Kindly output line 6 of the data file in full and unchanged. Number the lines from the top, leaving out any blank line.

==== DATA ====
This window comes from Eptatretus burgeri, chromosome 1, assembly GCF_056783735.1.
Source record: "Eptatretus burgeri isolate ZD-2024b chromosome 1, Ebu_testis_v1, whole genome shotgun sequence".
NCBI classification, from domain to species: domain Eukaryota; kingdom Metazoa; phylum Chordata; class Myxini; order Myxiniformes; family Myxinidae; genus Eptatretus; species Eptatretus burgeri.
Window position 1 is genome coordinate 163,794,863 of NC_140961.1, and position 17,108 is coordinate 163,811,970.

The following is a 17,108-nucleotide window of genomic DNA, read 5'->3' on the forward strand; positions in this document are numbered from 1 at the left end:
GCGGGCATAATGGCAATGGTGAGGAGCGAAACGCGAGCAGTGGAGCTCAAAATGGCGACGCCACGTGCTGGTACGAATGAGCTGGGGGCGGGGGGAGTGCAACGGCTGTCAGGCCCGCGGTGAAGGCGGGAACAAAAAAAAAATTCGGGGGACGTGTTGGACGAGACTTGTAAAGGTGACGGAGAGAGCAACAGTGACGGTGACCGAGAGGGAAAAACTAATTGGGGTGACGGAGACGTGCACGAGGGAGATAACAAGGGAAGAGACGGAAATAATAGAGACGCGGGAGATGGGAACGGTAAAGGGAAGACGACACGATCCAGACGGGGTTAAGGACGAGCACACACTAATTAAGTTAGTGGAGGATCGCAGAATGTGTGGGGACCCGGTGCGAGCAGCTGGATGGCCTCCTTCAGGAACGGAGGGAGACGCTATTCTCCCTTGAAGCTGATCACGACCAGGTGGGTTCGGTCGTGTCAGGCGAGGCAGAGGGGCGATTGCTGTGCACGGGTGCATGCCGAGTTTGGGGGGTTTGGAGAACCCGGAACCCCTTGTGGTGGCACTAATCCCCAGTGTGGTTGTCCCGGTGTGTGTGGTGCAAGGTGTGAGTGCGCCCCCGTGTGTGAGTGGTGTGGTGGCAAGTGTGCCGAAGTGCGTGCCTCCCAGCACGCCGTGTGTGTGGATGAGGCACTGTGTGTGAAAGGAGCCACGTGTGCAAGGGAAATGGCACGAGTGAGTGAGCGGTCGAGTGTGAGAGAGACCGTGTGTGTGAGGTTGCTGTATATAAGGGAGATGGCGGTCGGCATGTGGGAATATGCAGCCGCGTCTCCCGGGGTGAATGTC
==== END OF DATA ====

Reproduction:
GCGGGCATAATGGCAATGGTGAGGAGCGAAACGCGAGCAGTGGAGCTCAAAATGGCGACGCCACGTGCTGGTACGAATGAGCTGGGGGCGGGGGGAGTGCAACGGCTGTCAGGCCCGCGGTGAAGGCGGGAACAAAAAAAAAATTCGGGGGACGTGTTGGACGAGACTTGTAAAGGTGACGGAGAGAGCAACAGTGACGGTGACCGAGAGGGAAAAACTAATTGGGGTGACGGAGACGTGCACGAGGGAGATAACAAGGGAAGAGACGGAAATAATAGAGACGCGGGAGATGGGAACGGTAAAGGGAAGACGACACGATCCAGACGGGGTTAAGGACGAGCACACACTAATTAAGTTAGTGGAGGATCGCAGAATGTGTGGGGACCCGGTGCGAGCAGCTGGATGGCCTCCTTCAGGAACGGAGGGAGACGCTATTCTCCCTTGAAGCTGATCACGACCAGGTGGGTTCGGTCGTGTCAGGCGAGGCAGAGGGGCGATTGCTGTGCACGGGTGCATGCCGAGTTTGGGGGGTTTGGAGAACCCGGAACCCCTTGTGGTGGCACTAATCCCCAGTGTGGTTGTCCCGGTGTGTGTGGTGCAAGGTGTGAGTGCGCCCCCGTGTGTGAGTGGTGTGGTGGCAAGTGTGCCGAAGTGCGTGCCTCCCAGCACGCCGTGTGTGTGGATGAGGCACTGTGTGTGAAAGGAGCCACGTGTGCAAGGGAAATGGCACGAGTGAGTGAGCGGTCGAGTGTGAGAGAGACCGTGTGTGTGAGGTTGCTGTATATAAGGGAGATGGCGGTCGGCATGTGGGAATATGCAGCCGCGTCTCCCGGGGTGAATGTC